Turkey wants “sanctions with an impact that spares harm to the Syrian people,” he said through an interpreter.

Well, at least Assad can always rely on his patrons in Iran, widely accused of providing storm troopers from their al-Quds Force to help crack the skulls of Syrian dissidents… can’t he?  Maybe not.  The Sydney Morning Herald says they’ve refrained from public criticism of Assad, but have also been quietly (and unsuccessfully) making overtures to the Syrian opposition:

Several opposition sources have confirmed that Iran opened a channel to a ”moderate” opposition group about a month ago.

Officials met Haytham Manna, an activist from the National Co-ordination Committee for Democratic Change, and other members of the group. The body is strongly opposed to foreign intervention and is likely to be seen as more acceptable to Iran than the largest opposition group, the Syrian National Council, which has argued for ”international protection” for civilians.

”Iran used Haytham Manna to prepare for an opposition conference,” one opposition source said. But the attempt failed as ”no one trusted Iran.”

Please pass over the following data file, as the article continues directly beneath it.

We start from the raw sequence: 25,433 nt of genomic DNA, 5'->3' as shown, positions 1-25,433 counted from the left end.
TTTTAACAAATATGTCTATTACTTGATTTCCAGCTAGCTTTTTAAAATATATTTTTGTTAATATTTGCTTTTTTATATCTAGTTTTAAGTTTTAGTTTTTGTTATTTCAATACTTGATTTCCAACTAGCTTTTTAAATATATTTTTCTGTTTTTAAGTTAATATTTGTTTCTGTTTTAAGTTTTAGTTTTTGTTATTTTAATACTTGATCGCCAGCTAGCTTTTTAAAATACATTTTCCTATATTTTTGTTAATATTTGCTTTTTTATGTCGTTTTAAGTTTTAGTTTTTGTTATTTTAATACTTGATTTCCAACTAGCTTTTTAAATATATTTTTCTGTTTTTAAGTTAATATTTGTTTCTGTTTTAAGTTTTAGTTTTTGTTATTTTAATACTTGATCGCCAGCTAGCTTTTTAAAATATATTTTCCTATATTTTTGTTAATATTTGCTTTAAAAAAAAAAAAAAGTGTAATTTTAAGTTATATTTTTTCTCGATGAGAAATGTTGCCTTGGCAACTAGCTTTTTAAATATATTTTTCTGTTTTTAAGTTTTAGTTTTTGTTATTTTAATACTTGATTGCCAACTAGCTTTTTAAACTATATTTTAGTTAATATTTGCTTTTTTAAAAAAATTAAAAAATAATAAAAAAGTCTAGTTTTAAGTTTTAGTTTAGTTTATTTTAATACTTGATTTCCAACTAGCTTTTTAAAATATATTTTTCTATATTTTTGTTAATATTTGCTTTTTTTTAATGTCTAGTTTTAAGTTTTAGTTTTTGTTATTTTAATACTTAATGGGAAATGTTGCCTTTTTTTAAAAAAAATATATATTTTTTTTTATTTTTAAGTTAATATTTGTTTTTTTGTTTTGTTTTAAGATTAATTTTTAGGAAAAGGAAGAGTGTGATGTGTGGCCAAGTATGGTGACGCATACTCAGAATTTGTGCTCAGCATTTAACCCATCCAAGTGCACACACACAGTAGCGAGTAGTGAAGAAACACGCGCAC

About the only friends Bashar Assad has left in the world are Russia and China, who have acted to block U.N. condemnation of his grisly activities.  Russia has also been trying to convince the Syrian opposition to sit down and talk with the government, which would be a lot easier to do if the opposition didn’t have good reason to suspect their chairs would be equipped with shackles and high-tension wires. 

If Dr. Assad doesn’t take King Abdullah’s advice and perhaps open a nice little optometry practice in Moscow, a full-blown civil war could be in the offering.  Late Tuesday evening, there were reports that a Syrian air force base on the outskirts of Damascus came under attack from the “Free Syrian Army,” who were armed with machine guns and shoulder-fired rockets.  Syria is becoming something other than a shooting gallery full of soft targets for Assad’s thug regime.

Update: Syria was formally suspended from the Arab League on Wednesday afternoon.